We examine how charities can build a simple data strategy to help drive donations
When heavy storms are forecast in the American Midwest, stores like Walmart stock up on strawberry Pop-Tarts. Why? Because analysis of sales data shows, rather surprisingly, that in the past locals filled their shopping carts with Pop-Tarts just before bad weather hit. And because in retailing past behaviour is often a good guide to future behaviour, stocking up in advance allows Walmart to maximise its pre-storm Pop-Tart sales.
If you are a charity fundraiser, then this is relevant to you at a very basic level, and here’s why. Data analysis that’s been carried out in the past reveals that in any group of potential donors, the people most likely to make a donation to your charity in the future are the people who have already donated to your cause at least once. In charity giving, as in retailing, past performance is a good guide to future behaviour.
That means that a database containing a list of previous donors is a useful starting point for targeting potential future donors. But if this database is filled out with previous donors’ "RFM" data then it can be used to pursue a far more sophisticated digital fundraising strategy. RFM stands for Recency Frequency Monetary, and this refers to the recency of an individual’s last donation, the frequency that they make donations, and the amount of money they typically donate.
Armed with RFM data, not only are you in a position to ask previous donors for further donations, but you can work out when best to ask them, how often to ask them, and how much to ask them, in order to maximise your digital fundraising. It may not be obvious at first glance, but the answers to these questions are all in the data.
This begs an important question: how do you extract these types of answers from your data? The simplest way for a charity to begin with a digital fundraising strategy is to use a constituent relationship management (CRM) system such as Salesforce for Nonprofits. This data optimisation software manages and records contacts with potential charity supporters and serves as a centralised database for RFM data as well as many other types of data that you collect.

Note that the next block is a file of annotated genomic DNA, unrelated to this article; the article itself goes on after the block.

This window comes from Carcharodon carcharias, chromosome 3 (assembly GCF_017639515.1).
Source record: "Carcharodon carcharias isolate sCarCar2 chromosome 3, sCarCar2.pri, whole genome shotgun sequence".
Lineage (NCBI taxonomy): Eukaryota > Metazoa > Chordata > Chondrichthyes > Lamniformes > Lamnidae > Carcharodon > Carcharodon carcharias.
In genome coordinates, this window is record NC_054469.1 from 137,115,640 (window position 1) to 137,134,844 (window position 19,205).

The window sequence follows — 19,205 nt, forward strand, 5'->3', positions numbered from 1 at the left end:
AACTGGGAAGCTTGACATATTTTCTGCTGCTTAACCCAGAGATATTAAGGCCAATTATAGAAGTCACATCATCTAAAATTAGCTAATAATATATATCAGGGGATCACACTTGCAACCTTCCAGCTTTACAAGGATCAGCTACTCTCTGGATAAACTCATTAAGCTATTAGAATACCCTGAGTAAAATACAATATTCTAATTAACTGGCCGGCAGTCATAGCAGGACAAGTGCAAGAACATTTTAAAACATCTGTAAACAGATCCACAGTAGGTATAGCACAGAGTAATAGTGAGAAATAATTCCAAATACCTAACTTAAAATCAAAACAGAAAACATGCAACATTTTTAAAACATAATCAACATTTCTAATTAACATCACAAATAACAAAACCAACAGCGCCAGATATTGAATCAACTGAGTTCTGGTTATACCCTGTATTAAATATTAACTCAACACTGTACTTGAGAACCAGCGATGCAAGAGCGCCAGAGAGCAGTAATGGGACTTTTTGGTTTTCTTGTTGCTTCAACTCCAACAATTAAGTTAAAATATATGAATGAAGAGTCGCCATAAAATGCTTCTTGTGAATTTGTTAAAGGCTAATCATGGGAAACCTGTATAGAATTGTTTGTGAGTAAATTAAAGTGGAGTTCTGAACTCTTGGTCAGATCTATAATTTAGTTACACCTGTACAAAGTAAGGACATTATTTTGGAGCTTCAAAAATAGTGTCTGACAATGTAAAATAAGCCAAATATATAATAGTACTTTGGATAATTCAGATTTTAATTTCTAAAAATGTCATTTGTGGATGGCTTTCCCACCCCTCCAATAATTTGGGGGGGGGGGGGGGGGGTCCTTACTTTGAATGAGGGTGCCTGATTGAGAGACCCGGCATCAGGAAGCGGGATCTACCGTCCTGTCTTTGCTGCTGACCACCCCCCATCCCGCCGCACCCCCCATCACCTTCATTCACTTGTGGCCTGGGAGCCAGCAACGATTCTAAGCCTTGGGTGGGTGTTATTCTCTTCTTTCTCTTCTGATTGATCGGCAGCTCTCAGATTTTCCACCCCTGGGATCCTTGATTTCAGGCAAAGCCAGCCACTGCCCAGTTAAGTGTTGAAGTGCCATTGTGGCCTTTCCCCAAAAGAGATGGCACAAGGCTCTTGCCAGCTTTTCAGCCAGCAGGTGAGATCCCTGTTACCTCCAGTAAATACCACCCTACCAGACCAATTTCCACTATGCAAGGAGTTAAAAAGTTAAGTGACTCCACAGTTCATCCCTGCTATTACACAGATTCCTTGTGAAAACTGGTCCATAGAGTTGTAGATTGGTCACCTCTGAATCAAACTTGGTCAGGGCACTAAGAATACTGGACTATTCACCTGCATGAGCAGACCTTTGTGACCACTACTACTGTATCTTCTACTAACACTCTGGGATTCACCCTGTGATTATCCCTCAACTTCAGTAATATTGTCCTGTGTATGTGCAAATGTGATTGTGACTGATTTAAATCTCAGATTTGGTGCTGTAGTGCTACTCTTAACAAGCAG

Importantly, a CRM system will also allow you to analyse your data to surface insights about your potential supporters and answer questions such as those raised above.
For example, going back to the question of when best to ask past donors for another donation, you can use your CRM system to dive into your data and see what interval between asking for donations was the most successful in the past. Typically the answer is around four to seven months, but for your charity supporters, the answer may be very different. But whatever it is, the answer will be found in the data.
All good CRM systems should include the following features:
Popular CRM systems include
One of the key functions of a CRM system is its ability to segment your database of donors and potential donors. Segmenting means identifying a particular group based on one or more types of data.
For example, if you decide to embark on an initiative to convert first-time donors into repeat donors then you can segment your database using donation frequency data to identify all the people in your database that have made a donation once and once only. This group can then be contacted with a message designed specifically to persuade them to become repeat donors – perhaps by suggesting that they set up a direct debit payment to your charity.
Another way to segment your database is by donation amount. You could decide to identify repeat donors who make donations of less than £25 and then contact them with a message which seeks to move them up the donation ladder to a £25 donation. Then you could identify £25-£40 donors and look to move them up the donation ladder to become £50 donors, and so on.
Yet another way you can use segmentation is by donation frequency. For example, you could identify all donors who give regularly once per year and encourage them to increase that to twice or three times per year.
The key to choosing how to segment your database is sometimes in the data analysis. For example, if you decide you want to increase the number of large donations over £1000, you could use your CRM system to analyse existing £1000 donors. This could reveal that they are typically over 50, donate only once a year, and only like to be contacted by mail.
The next step might be to segment your database to identify all the over 50s who donate once per year and who donate between £500 and £1000, and target them with a letter asking for a £1000 donation.
Most of the data segmentation exercises above rely on RFM data, but there are many other types of data that are also useful for charity fundraisers. When it comes to data optimisation, the more types of data you have about potential donors the more unexpected insights you can draw from it. But in practice, you are constrained in how much data you can gather because there is a limit to how much people are willing to reveal about themselves.
Good places to collect data include:
Data that could be collected here includes age, preferred future communication method and frequency, and whether the donor would be interested in making regular donations.
A survey also provides a good opportunity to ask for feedback about your charity with questions such as "Would you like to hear from us more frequently or less frequently."